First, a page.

Notes from Workshop #31: "Making Public Art for Civic Engagement"

May 2017

FROM THE WORKSHOP ANNOUNCEMENT:

“Making Public Art for Civil Engagement”

What are the necessary conditions by which art in public places can contribute to – or even generate -- civil engagement?
 
What kinds of interventions will ease communication among people, whether on the same or on different pages?
 
What are the respective roles of the public...the place...the artist in creating this kind of engagement?
 
We invite you to join us in this energizing Workshop to help craft some real answers in real time. Co-designing and co-facilitating the Lab will be Susan Israel, President and Founder, Climate Creatives & Energy Necklace Project. Climate Creatives and Boston APP/Lab are teaming up to cross-pollinate our methods, to see what emerges – and to figure out what we can do together that we can’t do separately.
 
And, by the way, to expand the definition of “we.”

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Preventing civil engagement

  • Lack of understanding
  • Lack of curiosity
  • Conflict aversion
  • Fear of the unknown(s)/of the other(s)
  • Self-involvement
  • Assumptions
  • Stereotyping
  • Unfriendliness
  • Apathy
  • Blindspots
  • Lack of awareness
  • To what extent has the private domain taken over the public commons as a setting for civil engagement?

Allowing civil engagement

  • Listening
  • Animals
  • Empathy
  • Hard times
  • Eye contact
  • Good questions
  • Inviting signs: “do this”
  • Circles
  • Proximity
  • Storytelling
  • Absurdity
  • What are some approaches to bridging physical space and cyberspace?

What did the brainstorms produce?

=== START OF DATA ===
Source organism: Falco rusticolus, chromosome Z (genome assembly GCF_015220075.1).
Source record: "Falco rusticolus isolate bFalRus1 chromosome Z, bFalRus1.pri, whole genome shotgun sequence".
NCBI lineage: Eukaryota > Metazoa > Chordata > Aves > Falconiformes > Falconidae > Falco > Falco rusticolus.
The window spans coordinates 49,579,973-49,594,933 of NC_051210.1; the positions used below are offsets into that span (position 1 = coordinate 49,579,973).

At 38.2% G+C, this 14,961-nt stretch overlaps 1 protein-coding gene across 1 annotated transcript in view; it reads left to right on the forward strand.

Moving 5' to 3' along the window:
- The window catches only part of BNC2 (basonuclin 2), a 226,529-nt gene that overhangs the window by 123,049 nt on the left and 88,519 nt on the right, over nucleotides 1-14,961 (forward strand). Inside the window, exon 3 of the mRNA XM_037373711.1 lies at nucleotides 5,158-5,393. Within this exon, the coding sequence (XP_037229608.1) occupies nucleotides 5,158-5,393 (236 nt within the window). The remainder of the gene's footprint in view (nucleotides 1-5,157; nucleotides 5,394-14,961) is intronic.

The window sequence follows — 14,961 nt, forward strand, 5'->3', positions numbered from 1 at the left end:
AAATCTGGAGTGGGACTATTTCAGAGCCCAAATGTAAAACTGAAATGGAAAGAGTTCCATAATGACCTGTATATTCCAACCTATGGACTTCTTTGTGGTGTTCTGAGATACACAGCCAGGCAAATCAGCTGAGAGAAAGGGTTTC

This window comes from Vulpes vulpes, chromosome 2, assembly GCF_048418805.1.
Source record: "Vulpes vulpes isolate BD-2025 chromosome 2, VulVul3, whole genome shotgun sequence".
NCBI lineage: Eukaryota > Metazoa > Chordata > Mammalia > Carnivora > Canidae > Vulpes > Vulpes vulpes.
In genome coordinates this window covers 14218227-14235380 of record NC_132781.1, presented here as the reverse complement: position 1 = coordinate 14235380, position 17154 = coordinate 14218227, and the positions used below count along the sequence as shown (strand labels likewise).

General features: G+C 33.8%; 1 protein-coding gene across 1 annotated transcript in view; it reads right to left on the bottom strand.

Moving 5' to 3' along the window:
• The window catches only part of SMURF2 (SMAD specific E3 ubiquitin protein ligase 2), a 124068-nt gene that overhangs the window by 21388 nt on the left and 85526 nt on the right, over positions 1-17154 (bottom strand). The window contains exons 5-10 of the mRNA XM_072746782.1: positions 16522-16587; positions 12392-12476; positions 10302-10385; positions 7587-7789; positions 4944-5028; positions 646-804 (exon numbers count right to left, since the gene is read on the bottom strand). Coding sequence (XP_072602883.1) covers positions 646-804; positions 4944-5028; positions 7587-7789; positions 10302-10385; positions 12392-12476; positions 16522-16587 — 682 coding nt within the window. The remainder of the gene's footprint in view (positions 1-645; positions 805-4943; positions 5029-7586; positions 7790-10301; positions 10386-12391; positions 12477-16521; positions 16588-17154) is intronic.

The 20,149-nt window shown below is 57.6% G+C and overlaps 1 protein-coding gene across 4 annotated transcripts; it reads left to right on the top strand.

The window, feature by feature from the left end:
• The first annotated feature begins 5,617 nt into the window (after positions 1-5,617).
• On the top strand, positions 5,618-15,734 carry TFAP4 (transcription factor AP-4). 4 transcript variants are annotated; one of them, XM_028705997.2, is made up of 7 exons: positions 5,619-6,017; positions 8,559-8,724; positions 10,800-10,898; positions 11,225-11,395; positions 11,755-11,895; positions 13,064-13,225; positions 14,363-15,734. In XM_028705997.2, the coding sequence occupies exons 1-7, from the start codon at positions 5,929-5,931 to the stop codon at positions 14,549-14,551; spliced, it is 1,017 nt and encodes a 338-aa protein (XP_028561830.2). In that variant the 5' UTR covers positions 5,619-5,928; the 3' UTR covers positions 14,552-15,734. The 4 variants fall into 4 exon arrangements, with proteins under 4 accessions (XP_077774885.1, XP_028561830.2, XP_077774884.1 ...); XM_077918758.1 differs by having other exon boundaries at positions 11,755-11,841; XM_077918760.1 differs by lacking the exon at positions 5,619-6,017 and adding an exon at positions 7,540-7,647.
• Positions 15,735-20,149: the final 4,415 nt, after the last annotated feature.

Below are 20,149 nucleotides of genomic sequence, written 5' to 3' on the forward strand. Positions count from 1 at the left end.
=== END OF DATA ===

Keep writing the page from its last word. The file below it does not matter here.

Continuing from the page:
1. Cocktail Soiree:

This idea comes from the Harriet Beecher Stowe Center’s “Salons at Stowe” 

The purpose is to invite guests for a conversation about opposing views. Start with a 15 minute social time for guests to mingle and have casual conversation, add wine to allow guests to feel relaxed and drop inhibitions. (Keep to 15 minutes so the conversations remain introductory without encouraging people to identify their view.) Ask guests to have a seat anywhere. Each of the two speakers will have 10 minutes to present their views, then have a mediator ask the guests to share their thoughts. The intent is to have guests connect on a social level before discussing the issue, and these interactions may cause guests with opposing views to sit next to each other. Since they may have already had a cordial conversation, this will help guests to build a rapport and discuss the topic in a more civil manner.

2. Multifaceted sculpture: 

Create a sculpture that changes as the viewer walks around the piece. (Example: From one angle the sculpture appears to be playing children, from another angle it reveals refugees drowning.) The intent is for the viewer to experience the change as they walk around the piece. This gives the viewer control of how quickly the difficult issue is revealed to them. And by giving the viewer that control, it also gives them time to process their feelings. 

3.  “The Other Side”

This is a 24/7 high quality video and audio “magic mirror” that connects two social spaces, one in a deep blue state and the other in a deep red state. The ideas is to bridge public space and make this a shared space for public dialogue and interventions orchestrated by interested parties on both sides of the “divide” this is inspired by the iCom project by Stefan Agamanolis, a multipoint awareness and communication portal for connecting remote social spaces

 4. “Different Facets”

This is a sculpture that allows you to see different views depending on what angle you are looking at it from. Emphasizes the idea of multiple perspectives, a physical manifestation of the the oft-quoted  Alan Kay phrase, “A change in perspective is worth 80 IQ points”

5. “Dinner Partisans”

Get people with different points of view together for dinner, have then share a meal, get together and meet each other in a social scene, and then have a moderator ask a difficult question to have people around a table work on a solution, little do people know that they have been seated with people of different political stripes at the same table, but once they have shared stories and a meal, they are more likely to come up with interesting solutions?

(From Ron Mallis: I thought of Luis Bunuel's movie "The Discreet Charm of the Bourgeoisie" -- a group of upper middle class people attempting—despite continual interruptions—to dine together.)